The BRFSS is an annual, state based, standardised, random digit dialled telephone survey of non-institutionalised US adults aged 18 years or older.3 Data were provided on CD-ROM by the Centers for Disease Control and Prevention. In addition to Massachusetts, we included the 41 states that participated in the survey continuously since 1990 (Alaska, Arkansas, Kansas, Nevada, New Jersey, Rhode Island, and Wyoming are excluded). California, which had a comprehensive tobacco control programme during this period, was excluded to enable appropriate comparison between Massachusetts and the states without substantial tobacco control programmes for most of the period.
Current smokers were those who answered “yes” to the questions “Have you smoked at least 100 cigarettes in your entire life?” and “Do you smoke cigarettes now?”. In 1996, the latter question was changed to “Do you now smoke cigarettes everyday, some days, or not at all?” and current smokers after 1996 were those who answered “everyday” or “some days”.
We used logistic regression models and procedures for stratified sampling designs in SUDAAN to examine the prevalence odds of current smoking for each year compared to 1990. Indicator variables for each year from 1991 to 1999 were entered as independent variables in the model. Linear trends were examined by entering year as a single continuous variable into the logistic models. To compare the differences between the log odds trends in Massachusetts and the USA, we computed the χ2 statistic as the difference between the regression coefficients squared divided by the sum of the squares of their standard errors.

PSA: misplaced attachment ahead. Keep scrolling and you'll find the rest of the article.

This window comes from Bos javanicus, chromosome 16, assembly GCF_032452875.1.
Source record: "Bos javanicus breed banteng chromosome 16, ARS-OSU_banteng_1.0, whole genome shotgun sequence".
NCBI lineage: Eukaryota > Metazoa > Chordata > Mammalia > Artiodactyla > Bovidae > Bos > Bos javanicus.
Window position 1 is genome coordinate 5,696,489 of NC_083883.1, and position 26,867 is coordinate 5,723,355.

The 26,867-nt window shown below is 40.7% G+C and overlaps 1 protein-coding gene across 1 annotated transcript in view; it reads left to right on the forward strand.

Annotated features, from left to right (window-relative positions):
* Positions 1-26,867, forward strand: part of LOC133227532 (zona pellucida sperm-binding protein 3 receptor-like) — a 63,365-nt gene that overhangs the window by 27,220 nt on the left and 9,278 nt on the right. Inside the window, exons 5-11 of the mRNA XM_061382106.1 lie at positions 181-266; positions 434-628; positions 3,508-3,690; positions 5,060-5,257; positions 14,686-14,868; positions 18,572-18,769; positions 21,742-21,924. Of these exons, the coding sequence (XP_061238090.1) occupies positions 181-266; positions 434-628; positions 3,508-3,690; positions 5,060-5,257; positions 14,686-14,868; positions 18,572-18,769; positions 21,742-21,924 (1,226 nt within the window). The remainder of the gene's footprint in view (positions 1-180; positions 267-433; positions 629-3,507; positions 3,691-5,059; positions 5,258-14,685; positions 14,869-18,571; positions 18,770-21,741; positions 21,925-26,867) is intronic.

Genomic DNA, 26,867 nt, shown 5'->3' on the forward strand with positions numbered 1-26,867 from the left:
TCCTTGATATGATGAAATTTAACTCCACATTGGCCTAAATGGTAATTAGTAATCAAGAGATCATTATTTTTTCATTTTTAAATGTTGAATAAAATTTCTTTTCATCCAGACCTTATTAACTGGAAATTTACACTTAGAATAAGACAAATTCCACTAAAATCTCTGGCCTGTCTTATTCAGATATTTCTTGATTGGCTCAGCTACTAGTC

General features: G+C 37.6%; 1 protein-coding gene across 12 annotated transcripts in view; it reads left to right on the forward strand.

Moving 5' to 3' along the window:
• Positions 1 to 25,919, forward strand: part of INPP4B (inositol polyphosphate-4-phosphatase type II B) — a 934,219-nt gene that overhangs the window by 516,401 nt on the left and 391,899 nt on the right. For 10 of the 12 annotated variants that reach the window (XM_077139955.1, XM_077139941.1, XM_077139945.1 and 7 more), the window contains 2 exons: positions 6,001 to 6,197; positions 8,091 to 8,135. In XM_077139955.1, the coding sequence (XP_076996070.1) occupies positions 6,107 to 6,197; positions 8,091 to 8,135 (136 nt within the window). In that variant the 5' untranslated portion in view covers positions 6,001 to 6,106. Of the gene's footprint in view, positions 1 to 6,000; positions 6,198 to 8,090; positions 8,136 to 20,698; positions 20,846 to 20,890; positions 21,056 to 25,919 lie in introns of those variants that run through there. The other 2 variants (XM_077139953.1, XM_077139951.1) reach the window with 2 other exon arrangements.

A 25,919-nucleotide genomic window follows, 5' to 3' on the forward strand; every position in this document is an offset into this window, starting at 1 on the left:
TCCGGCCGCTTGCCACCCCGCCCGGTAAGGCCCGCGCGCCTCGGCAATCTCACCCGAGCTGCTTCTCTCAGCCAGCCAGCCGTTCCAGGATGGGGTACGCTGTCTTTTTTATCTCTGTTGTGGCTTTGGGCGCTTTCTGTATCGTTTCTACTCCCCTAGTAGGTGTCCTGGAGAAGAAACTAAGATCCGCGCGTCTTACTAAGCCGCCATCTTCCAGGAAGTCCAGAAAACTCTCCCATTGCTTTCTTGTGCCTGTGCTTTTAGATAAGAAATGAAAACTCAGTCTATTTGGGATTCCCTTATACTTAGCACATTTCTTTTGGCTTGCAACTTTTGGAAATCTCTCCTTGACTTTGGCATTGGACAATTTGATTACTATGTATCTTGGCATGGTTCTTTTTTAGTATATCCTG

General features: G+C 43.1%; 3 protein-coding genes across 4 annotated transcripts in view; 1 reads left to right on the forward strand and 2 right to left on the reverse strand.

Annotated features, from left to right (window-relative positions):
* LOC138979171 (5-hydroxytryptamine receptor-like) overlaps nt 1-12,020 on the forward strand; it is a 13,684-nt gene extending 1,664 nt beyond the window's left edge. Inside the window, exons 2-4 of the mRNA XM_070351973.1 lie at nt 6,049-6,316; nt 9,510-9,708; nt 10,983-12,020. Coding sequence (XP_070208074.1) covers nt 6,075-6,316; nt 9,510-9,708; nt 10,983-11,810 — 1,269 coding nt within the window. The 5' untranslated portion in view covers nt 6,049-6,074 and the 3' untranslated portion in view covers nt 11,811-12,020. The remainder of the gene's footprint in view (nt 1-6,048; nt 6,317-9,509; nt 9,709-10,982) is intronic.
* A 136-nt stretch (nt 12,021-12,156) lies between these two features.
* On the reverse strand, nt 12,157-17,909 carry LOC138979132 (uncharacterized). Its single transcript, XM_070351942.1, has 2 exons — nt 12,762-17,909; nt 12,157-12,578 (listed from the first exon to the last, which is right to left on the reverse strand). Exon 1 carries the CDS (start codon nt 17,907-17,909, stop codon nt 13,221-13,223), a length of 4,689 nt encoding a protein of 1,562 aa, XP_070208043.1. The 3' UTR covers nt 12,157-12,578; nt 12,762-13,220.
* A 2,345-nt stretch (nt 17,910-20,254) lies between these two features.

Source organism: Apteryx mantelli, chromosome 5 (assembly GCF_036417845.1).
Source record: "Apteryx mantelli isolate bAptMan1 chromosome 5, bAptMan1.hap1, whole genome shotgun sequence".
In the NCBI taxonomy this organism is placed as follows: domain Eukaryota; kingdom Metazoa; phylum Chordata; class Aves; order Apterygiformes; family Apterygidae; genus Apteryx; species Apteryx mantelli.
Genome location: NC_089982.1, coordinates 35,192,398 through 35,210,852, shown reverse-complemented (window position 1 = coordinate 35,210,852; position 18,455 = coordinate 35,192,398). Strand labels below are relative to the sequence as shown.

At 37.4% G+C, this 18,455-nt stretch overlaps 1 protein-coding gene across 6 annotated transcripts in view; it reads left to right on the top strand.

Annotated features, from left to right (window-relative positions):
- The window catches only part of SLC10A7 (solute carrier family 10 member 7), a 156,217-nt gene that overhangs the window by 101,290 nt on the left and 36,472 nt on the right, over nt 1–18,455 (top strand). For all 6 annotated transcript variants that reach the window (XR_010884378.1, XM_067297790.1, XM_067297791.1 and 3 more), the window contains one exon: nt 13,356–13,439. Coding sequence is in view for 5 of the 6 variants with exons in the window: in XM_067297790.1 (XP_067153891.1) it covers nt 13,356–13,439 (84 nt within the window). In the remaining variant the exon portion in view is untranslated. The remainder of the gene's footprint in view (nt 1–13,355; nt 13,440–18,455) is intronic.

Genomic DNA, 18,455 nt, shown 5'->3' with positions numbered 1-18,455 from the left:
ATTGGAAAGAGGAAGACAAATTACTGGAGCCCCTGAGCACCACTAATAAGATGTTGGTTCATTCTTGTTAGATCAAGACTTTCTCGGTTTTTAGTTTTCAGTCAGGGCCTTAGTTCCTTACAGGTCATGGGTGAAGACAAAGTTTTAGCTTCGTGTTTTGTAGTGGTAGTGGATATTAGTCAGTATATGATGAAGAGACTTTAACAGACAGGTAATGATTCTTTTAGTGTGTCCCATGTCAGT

Because the BRFSS uses a complex stratified sampling design, we followed the recommendation of the Centers for Disease Control and Prevention and utilised survey weights that account for each respondent's sampling probability and adjust for potential bias caused by non-response.4 The multivariate logistic analyses included sex, age in three categories (18–34, 35–54, 55+ years), race/ethnicity in four categories (non-Hispanic white, non-Hispanic black, Hispanic, and all others), and education level in three categories (< 12 years, 12–15 years, 16 or more years). The analysis included 22 309 responses from Massachusetts and 946 241 responses from the other 41 states that had complete data on current smoking, age, race/ethnicity, and education.
Several alternative models were estimated to test the robustness of the main results. Data for Massachusetts and the 41 states were pooled and the difference in time trends was tested by a term interacting Massachusetts and year. Effects were estimated using weighted and unweighted data, including and excluding the demographic covariates. To determine whether stratified analysis for males and females was warranted, we estimated a model on the pooled database with the three way interaction of year, Massachusetts, and sex.
Between 1990 and 1999, the BRFSS survey respondents' weighted mean age increased slightly in both Massachusetts and the rest of the USA, from 44.5 years in Massachusetts in 1990 to 45.5 years in 1999, and from 43.5 years in the rest of the USA in 1990, to 45.5 years in 1999. The proportion of white non-Hispanic persons declined from 92.4% to 86.4% in Massachusetts and from 81.1% to 77.2% in the other 41 states. Education levels increased, most noticeably in a 1990 to 1999 decline in the percentage of adults with less than a high school education, from 13.4% to 8.7% in Massachusetts and from 17.1% to 13.2% in the other states. At baseline and in 1999, Massachusetts respondents were more likely to be white non-Hispanic and more likely to be college graduates than the respondents from the rest of the USA. Weighted demographic distributions are shown in table 1.